Monday, April 10, 2006

A reader's lament over lost opportunities in the fisheries

"Good old Days that I Remember"
"All the boat harbours were stacked full of different types of boats, from tenders, newly designed crab boats, seiners, gillneters, longliners, southern shrimpers, dungeness only, shrimp pot guys, shrimp beam trawlers, a hand full of scallopers, and a few new boats trying to make a go of bottomfish.

Roe herring processing like this used to be done in the Alaska plants, but that work went overseas a long time ago.

From Kechikan to Dutch, people would talk about new ideas on gear and boats, and "what are you going to fish for this winter?" "Hey, would you bring some gear of mine out to Sand Point? Sure, can you store some of my pots over in King Cove?""

"I thought all the small towns up and down the Alaska coast were great places to stop when we had time. People were full of hope for the future, I cannot remember one person saying "I am real sorry, I have all these companies to sell to." Akutan had half a dozen floaters in the bay, Dutch had a bunch of guys trying to line up more boats; same with Kodaik. Homer had 3 big outfits, plus smaller companies along Cook Inlet's road system."

"Seldovia was a great place to get out of nasty weather and pick up bait, get a drink. Now, as these giant companies buy up the little guys, what happens to Sand Point? Seldovia? Chignik? Homer? This reduces Alaska greatly, as the normal give and take around these small towns gets reduced to the goals of the big company. [Trident]"

"What happens to the young people? They can't buy a boat because Trident owns the quota. They can't even go and buy some fish off the boat, it's against the law. Trident wouldn't sell any anyway. They can't go to the city council because the leaders are already hand picked by Trident. I guess they could go stand in the processing plant for less than minimum wage, but with Trident's workforce being the highest non-Alaskan workforce in Alaska, at 85% nonresident, I guess this might be less than exciting."

"The non-Alaskan workforce obviously impacts a small town greatly, and when the workers realize that the benefits are not what they had expected, it's far too expensive for them to leave. Not a good situation for anyone. Look at Akutan now, it has just one plant (Trident). King Cove looks like a ghost town. Trident shut down the Sand Point plant as well as Chignik. Homer now has a little trucking operation. Seldovia's plant is gone. Seward has just one plant. Kodiak is all that is left for any of the smaller independents, with only a couple of plants left."

"How could any Alaskan be proud of what's happened to us. What happened to the great diversity, the opportunities both in fisheries and towns. By allowing this enormous consolidation and control of the fisheries by a few corporations, Alaskans have lost the opportunity for the next generation of Alaskans to meaningfully participate in the fishing industry. I think that is a great loss."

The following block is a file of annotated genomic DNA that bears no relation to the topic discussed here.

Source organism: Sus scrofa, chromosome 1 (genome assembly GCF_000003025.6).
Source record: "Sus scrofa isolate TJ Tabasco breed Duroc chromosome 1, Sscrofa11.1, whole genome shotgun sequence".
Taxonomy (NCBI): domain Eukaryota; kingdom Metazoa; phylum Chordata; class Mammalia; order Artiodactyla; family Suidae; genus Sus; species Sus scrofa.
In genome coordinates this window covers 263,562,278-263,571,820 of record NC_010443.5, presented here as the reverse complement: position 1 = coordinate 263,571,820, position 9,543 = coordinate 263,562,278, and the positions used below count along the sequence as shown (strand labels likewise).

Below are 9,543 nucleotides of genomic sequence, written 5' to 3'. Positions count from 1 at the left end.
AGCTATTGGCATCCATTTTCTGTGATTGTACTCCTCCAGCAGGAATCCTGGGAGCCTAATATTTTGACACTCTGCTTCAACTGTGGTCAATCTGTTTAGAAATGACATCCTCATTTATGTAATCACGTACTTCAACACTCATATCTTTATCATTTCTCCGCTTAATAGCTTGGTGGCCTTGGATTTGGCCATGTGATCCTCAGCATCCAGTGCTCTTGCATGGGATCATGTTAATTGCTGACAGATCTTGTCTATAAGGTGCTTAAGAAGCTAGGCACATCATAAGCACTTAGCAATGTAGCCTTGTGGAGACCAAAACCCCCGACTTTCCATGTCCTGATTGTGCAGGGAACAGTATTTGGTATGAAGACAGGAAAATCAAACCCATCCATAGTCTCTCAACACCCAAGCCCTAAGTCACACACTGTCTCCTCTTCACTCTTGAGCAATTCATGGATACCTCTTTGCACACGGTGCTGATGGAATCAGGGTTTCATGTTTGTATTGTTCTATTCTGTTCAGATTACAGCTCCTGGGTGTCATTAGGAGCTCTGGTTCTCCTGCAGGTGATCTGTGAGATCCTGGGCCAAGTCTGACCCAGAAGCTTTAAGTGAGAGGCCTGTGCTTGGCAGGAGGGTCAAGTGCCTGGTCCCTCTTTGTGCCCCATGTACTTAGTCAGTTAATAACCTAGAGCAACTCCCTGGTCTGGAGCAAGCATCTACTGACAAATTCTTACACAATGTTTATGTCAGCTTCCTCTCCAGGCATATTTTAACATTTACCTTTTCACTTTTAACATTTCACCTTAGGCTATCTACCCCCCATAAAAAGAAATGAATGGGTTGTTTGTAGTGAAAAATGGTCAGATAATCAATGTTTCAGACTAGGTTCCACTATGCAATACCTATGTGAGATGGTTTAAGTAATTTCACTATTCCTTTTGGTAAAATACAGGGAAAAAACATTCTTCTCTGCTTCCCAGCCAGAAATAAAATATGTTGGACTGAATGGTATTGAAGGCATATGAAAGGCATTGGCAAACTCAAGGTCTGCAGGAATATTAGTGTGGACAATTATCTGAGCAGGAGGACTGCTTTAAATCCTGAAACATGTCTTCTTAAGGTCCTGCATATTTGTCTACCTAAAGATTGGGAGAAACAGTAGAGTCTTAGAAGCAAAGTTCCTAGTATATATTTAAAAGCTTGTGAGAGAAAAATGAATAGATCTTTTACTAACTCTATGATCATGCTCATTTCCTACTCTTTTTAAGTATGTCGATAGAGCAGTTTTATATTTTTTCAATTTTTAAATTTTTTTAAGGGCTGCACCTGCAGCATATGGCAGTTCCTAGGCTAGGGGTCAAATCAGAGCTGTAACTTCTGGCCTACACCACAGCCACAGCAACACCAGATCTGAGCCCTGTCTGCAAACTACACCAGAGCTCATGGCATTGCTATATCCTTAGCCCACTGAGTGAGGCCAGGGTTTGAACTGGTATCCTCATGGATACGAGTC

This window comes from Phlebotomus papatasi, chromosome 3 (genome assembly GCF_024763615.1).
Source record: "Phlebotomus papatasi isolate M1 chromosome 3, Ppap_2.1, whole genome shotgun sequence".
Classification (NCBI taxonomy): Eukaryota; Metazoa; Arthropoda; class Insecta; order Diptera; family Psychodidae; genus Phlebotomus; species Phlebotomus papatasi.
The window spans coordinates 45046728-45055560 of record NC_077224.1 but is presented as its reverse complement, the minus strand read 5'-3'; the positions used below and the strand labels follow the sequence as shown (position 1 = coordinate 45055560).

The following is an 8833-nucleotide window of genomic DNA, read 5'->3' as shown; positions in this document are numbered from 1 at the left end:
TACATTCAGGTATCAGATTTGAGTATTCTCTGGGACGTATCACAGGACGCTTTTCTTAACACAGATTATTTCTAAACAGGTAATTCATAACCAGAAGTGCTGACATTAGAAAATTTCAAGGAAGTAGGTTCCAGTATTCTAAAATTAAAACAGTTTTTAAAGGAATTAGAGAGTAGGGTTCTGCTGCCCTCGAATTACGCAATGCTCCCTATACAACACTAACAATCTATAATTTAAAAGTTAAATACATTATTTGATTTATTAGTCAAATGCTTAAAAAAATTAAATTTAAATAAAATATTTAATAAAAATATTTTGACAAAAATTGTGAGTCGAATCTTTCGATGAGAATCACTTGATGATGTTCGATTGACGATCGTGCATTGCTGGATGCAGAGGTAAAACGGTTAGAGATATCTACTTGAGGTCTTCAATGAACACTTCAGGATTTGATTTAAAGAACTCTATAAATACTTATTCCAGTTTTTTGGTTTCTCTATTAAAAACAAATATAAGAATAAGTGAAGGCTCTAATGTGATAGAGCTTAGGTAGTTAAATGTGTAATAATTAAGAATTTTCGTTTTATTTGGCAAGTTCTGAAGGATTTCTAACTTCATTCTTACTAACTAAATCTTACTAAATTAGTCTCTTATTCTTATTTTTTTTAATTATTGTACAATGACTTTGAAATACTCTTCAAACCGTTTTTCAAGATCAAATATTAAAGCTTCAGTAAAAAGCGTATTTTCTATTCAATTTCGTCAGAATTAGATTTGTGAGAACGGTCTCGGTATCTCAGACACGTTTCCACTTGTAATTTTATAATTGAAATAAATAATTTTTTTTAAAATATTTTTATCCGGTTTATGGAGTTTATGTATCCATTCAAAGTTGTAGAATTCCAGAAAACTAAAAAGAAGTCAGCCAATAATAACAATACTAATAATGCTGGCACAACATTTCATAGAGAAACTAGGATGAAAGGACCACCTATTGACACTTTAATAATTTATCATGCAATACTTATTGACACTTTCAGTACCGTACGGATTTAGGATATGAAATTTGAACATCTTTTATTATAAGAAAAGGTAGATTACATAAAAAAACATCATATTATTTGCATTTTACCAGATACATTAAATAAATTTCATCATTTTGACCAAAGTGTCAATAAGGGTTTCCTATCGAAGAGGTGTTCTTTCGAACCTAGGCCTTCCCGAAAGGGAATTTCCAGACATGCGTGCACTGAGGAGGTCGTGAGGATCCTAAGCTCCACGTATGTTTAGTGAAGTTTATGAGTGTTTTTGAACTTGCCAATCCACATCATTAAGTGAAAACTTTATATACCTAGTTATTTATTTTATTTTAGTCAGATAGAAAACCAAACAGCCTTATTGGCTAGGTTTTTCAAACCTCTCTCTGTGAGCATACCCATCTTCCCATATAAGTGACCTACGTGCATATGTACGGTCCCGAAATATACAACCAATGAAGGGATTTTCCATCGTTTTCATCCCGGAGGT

It IS a great loss, my friend, and I remember those days too. It was right after limited entry in the salmon fisheries and the company owned fleets of gillnetters and seiners had to be sold to individual fishermen. Two of the biggest fleet owners, New England Fish Co. and Whitney-Fidalgo Seafoods, couldn't cope with the need to operate efficiently with their new-found lack of control over the skippers. They quickly went bust.

The new breed of processors are a lot smarter and are jerking the stars into alignment to control the fishermen once again for the last pound of flesh they can get from the resource . Many are shrewd Japanese seafood businessmen. Man, I thought Israelis were shrewd, these guys have been at this for a LONG time. A Japanese missionary to the U.S. told me that Haleluliah in Japanese is pronounced "howtadoya."

I know that some of Trident's staff worship their leader for seeking control of the fisheries on behalf of a U.S. company instead of Japanese companies. But do they close their eyes to his efforts to squash other U.S. businessmen, like those poor guys in Sand Point who just wanted to make a few extra dollars to buy a vacation off the rock by flying some cod out. That ought ta tell ya what a Trident/Ocean Beauty merger might mean.

Here's a little more information on the ownership structure of Bering Sea processors: "Nippon Suisan (USA) was established in 1974 as the holding and supervising company for all Nissui group companies in North America. That portfolio currently consists of Unisea, Inc. and Alaska Ocean, who harvest and processAlaska seafood resources; and Gorton's, King & Prince, and Fishking, who manufacture and distribute frozen fish and shrimp products in the retail and foodservice seafood channels." Can't get any more vertically integrated than that: from seabed to buffet line. They own the fish even as it is growing up in the Bering Sea. So if you're jigging out there you'll have to throw back most of 'em, cuz most have a rising sun on the adipose fin.